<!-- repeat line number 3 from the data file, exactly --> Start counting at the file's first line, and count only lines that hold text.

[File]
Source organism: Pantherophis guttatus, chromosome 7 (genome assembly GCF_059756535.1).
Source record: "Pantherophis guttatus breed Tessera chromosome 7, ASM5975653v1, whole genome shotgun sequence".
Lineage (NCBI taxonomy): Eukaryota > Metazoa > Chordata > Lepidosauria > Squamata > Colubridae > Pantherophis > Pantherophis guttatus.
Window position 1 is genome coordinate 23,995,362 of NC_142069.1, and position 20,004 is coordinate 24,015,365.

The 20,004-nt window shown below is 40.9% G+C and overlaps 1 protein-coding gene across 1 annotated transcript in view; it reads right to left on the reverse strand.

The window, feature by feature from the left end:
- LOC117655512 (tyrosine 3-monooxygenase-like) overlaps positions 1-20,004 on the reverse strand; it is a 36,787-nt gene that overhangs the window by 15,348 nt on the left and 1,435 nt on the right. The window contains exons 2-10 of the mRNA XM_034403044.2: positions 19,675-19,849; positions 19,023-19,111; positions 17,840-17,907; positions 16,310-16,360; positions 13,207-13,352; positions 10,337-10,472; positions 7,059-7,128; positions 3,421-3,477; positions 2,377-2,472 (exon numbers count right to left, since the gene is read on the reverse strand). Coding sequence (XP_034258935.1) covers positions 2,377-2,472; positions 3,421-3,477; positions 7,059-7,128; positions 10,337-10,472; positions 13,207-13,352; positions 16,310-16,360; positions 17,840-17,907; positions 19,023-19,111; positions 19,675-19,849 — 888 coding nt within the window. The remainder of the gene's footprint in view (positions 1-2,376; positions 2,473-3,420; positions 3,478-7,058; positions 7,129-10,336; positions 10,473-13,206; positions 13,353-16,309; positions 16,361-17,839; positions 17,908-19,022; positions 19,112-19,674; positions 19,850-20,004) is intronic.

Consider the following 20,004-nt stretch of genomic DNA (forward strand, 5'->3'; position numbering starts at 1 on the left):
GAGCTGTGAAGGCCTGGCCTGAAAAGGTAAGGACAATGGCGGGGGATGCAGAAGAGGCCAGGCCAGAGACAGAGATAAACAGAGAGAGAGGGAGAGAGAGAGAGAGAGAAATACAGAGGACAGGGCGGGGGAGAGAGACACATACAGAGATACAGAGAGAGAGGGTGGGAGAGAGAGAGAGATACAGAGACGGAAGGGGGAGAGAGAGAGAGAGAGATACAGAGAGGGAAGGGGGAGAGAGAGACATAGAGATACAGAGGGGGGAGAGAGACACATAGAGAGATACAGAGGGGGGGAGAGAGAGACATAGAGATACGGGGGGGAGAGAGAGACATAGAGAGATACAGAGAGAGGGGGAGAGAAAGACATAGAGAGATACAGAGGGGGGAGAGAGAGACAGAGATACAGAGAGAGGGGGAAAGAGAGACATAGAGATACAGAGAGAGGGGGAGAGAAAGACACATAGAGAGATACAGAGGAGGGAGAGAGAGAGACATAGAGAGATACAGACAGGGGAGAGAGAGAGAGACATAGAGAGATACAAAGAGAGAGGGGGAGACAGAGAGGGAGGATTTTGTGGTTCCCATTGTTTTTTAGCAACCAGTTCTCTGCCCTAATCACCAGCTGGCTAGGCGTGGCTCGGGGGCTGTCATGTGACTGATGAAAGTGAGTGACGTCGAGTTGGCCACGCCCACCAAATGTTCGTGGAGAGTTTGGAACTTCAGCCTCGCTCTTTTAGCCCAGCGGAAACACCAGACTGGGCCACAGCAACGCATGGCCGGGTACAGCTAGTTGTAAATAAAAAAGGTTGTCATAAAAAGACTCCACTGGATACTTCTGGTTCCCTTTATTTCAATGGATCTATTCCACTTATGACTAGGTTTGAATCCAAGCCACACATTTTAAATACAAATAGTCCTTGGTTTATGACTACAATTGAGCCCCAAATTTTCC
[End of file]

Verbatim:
Lineage (NCBI taxonomy): Eukaryota > Metazoa > Chordata > Lepidosauria > Squamata > Colubridae > Pantherophis > Pantherophis guttatus.